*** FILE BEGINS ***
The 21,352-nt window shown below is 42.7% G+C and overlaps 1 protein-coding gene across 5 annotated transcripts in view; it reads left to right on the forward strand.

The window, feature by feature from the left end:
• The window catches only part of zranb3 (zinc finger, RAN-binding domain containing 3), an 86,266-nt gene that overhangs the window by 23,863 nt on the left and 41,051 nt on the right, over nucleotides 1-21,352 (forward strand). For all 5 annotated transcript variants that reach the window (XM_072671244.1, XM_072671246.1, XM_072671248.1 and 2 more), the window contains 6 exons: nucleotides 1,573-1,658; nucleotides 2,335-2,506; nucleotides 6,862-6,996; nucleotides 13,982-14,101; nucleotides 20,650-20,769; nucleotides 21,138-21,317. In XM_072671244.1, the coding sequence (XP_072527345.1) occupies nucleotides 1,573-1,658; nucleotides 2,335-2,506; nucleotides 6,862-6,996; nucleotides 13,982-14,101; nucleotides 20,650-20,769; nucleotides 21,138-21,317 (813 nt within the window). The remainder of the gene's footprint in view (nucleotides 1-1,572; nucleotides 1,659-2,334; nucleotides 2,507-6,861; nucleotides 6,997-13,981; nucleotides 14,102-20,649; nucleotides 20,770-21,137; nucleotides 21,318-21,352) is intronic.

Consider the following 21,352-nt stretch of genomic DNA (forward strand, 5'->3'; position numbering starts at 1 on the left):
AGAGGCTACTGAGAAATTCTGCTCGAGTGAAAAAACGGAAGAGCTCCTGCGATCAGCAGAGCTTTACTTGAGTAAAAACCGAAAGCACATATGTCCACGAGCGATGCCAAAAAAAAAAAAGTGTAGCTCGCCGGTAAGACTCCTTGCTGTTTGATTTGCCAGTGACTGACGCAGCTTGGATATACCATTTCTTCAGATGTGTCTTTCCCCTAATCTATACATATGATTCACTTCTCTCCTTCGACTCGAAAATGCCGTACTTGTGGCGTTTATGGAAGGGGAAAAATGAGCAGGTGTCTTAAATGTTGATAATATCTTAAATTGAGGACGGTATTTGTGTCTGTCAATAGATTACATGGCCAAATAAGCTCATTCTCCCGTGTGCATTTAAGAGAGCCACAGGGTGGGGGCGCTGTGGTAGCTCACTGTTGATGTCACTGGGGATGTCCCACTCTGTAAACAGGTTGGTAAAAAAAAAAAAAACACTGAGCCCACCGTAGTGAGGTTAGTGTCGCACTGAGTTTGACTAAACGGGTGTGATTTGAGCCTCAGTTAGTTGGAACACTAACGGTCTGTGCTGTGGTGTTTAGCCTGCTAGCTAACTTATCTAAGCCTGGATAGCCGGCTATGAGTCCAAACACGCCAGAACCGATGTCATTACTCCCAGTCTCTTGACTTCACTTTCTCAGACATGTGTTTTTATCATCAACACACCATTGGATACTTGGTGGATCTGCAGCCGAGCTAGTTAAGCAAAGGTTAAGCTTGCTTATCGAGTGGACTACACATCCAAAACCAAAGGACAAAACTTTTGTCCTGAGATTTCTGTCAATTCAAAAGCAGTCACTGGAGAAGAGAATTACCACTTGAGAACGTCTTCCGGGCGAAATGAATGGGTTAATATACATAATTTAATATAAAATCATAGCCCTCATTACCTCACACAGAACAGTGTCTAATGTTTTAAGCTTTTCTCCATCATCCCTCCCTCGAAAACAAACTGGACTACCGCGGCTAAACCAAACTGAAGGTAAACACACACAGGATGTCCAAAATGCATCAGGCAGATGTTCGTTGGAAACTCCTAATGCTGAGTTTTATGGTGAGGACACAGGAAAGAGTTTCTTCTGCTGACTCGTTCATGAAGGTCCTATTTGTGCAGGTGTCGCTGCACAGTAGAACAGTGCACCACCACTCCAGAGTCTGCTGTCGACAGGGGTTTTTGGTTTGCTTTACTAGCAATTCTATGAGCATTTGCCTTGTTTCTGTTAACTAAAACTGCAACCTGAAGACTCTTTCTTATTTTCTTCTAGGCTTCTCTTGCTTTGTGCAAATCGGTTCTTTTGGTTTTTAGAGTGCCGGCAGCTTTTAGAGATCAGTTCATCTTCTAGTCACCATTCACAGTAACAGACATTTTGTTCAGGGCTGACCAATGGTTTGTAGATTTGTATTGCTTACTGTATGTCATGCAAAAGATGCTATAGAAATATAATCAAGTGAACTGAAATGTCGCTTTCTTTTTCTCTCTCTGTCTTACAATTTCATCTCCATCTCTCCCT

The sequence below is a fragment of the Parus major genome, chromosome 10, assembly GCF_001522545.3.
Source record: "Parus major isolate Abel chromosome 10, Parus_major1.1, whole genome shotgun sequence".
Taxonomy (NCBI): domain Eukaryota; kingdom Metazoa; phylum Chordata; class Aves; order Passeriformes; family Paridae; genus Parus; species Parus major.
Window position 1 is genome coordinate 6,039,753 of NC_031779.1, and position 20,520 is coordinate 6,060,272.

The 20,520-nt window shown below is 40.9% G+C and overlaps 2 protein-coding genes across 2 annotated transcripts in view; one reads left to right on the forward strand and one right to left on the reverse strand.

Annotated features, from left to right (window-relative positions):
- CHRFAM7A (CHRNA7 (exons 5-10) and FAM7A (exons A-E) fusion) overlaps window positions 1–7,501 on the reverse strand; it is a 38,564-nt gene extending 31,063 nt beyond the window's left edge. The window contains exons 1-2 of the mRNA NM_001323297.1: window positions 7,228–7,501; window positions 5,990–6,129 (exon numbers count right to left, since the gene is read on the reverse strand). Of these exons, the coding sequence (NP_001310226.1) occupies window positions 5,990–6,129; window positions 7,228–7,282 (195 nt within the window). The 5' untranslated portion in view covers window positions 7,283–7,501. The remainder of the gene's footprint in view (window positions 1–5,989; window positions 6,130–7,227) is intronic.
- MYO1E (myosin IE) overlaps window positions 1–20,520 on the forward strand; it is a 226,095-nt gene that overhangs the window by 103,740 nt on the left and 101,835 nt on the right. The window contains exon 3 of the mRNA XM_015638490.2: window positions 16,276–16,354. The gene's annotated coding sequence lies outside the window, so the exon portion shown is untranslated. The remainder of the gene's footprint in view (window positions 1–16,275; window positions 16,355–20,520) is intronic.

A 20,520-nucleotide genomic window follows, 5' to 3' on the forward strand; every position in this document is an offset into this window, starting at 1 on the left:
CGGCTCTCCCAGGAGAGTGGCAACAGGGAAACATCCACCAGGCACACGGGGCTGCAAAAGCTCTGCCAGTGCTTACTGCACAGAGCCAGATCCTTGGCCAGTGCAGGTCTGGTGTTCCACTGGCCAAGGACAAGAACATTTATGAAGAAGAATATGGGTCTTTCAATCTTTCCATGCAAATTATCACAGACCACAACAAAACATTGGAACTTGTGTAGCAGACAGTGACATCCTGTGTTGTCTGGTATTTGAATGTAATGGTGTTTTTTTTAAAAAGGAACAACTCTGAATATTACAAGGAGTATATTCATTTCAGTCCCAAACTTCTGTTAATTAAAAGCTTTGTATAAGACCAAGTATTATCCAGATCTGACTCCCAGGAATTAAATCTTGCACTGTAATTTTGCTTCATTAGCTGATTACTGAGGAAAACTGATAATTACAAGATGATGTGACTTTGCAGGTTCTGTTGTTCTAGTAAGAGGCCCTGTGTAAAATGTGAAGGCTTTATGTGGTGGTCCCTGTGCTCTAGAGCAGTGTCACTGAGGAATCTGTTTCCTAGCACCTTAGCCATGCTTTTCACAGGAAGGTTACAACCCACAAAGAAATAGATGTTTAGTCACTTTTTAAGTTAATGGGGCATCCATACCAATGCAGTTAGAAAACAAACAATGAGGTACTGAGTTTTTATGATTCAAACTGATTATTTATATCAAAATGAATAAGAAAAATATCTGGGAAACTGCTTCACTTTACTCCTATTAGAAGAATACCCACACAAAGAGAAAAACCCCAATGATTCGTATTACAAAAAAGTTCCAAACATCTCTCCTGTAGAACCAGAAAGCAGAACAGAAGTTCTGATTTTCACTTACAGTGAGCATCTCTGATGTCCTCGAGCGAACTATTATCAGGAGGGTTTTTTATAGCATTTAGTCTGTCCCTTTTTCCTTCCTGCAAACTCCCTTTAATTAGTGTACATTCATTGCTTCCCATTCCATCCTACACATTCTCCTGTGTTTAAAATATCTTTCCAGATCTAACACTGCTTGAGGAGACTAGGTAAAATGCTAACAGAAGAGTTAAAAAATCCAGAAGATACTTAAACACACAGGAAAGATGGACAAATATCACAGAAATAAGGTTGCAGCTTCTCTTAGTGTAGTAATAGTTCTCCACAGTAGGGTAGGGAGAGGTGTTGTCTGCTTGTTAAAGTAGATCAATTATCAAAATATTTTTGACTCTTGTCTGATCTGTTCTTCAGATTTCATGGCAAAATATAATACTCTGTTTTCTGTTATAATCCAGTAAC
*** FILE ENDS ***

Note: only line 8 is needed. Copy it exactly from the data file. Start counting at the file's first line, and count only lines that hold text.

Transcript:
Taxonomy (NCBI): domain Eukaryota; kingdom Metazoa; phylum Chordata; class Aves; order Passeriformes; family Paridae; genus Parus; species Parus major.